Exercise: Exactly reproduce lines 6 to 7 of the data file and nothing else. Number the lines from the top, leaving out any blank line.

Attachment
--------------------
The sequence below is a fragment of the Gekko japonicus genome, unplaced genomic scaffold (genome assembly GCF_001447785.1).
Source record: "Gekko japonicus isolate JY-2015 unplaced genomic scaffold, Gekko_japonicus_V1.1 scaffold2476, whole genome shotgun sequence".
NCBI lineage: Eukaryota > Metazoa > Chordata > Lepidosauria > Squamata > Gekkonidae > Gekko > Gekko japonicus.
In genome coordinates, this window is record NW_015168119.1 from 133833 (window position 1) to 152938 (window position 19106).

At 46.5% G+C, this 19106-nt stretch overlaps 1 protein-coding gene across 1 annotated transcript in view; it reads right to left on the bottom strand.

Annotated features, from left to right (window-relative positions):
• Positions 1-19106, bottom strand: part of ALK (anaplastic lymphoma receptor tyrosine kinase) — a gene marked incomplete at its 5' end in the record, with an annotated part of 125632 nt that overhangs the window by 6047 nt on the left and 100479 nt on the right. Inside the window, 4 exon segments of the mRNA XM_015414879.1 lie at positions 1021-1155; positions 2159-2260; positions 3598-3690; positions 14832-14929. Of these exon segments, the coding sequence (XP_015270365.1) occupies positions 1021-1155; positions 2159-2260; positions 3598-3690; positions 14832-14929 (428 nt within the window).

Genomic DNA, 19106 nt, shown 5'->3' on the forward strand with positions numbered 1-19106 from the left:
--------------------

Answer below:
Annotated features, from left to right (window-relative positions):
• Positions 1-19106, bottom strand: part of ALK (anaplastic lymphoma receptor tyrosine kinase) — a gene marked incomplete at its 5' end in the record, with an annotated part of 125632 nt that overhangs the window by 6047 nt on the left and 100479 nt on the right. Inside the window, 4 exon segments of the mRNA XM_015414879.1 lie at positions 1021-1155; positions 2159-2260; positions 3598-3690; positions 14832-14929. Of these exon segments, the coding sequence (XP_015270365.1) occupies positions 1021-1155; positions 2159-2260; positions 3598-3690; positions 14832-14929 (428 nt within the window).